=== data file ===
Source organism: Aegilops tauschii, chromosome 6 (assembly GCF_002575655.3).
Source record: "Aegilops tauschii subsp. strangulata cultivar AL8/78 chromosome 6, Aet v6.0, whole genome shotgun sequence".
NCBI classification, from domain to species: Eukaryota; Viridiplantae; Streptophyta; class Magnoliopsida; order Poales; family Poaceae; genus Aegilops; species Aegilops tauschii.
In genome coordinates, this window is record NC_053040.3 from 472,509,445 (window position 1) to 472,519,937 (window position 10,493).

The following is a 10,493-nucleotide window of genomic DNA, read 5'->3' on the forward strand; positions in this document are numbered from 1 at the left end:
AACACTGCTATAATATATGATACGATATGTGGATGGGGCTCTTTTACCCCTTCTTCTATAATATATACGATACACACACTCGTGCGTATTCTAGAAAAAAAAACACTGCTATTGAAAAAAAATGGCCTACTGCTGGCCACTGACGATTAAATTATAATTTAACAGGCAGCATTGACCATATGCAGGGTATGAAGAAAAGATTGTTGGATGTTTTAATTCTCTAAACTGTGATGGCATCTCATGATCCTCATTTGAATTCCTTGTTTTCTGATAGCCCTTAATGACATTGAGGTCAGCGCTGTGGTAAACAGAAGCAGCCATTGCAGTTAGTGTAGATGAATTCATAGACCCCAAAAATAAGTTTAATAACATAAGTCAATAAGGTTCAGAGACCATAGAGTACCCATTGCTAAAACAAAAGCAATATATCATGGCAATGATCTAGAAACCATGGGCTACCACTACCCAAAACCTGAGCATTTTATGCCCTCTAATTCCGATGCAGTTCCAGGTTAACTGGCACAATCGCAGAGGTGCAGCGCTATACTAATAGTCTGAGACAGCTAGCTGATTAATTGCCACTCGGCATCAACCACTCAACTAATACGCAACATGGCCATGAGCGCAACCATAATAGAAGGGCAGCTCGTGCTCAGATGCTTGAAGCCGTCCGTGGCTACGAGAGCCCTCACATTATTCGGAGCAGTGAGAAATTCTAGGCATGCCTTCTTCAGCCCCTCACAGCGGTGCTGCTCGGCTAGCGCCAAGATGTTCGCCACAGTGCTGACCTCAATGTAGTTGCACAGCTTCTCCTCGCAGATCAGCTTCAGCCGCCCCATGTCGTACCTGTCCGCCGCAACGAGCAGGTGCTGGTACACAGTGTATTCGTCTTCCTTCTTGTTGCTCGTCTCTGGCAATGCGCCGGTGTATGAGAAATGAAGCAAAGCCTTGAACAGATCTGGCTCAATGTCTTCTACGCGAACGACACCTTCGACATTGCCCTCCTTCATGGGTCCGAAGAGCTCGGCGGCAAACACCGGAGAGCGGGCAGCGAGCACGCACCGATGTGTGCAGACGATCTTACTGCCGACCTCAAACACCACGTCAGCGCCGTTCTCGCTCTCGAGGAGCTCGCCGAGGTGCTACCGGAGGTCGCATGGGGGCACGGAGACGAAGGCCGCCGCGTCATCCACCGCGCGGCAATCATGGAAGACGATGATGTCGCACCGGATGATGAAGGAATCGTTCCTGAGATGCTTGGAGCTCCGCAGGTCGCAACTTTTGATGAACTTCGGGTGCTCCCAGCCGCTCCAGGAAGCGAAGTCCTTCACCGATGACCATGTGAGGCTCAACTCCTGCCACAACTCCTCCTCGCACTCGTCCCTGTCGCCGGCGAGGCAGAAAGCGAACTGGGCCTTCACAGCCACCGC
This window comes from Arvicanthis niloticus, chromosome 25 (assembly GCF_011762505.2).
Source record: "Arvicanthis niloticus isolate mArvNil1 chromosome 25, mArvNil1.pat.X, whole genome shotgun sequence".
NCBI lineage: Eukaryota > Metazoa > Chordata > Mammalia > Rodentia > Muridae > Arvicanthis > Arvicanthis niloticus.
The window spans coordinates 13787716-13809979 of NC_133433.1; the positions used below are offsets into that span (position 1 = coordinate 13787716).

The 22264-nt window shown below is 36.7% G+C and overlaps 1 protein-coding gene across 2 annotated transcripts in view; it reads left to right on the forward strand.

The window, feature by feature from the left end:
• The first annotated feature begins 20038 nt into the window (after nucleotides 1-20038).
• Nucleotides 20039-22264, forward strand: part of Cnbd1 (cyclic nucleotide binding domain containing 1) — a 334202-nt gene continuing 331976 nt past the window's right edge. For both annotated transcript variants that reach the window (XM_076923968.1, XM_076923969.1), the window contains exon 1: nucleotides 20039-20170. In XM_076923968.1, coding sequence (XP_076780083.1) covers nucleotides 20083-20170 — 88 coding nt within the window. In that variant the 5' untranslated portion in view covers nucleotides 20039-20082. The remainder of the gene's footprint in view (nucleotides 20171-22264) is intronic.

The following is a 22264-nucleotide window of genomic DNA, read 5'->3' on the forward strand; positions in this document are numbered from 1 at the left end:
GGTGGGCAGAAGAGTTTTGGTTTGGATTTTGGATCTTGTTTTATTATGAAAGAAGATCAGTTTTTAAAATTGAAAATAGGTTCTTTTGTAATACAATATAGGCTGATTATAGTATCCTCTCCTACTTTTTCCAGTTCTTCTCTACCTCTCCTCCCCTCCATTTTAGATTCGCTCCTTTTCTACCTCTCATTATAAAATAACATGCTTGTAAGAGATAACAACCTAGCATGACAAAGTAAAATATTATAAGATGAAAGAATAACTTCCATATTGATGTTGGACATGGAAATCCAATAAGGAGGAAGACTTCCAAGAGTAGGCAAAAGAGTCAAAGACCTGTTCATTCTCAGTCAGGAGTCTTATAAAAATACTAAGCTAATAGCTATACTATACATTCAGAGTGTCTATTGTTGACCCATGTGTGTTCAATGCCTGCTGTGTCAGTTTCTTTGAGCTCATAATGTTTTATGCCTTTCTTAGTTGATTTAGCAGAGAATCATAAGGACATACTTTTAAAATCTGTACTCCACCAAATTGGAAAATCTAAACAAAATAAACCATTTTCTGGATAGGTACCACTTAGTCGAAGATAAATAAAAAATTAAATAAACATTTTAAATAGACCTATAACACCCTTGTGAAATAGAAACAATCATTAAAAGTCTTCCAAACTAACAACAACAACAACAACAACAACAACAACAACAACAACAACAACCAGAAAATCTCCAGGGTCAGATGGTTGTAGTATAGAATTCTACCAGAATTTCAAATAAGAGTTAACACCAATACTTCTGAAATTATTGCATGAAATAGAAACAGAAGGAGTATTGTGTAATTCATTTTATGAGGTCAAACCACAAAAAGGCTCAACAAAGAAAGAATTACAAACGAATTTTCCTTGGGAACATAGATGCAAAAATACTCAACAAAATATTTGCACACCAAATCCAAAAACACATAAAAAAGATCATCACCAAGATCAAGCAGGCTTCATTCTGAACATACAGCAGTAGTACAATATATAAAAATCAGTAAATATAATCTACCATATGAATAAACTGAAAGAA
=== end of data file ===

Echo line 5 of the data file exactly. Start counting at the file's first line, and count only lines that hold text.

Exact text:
The following is a 10,493-nucleotide window of genomic DNA, read 5'->3' on the forward strand; positions in this document are numbered from 1 at the left end: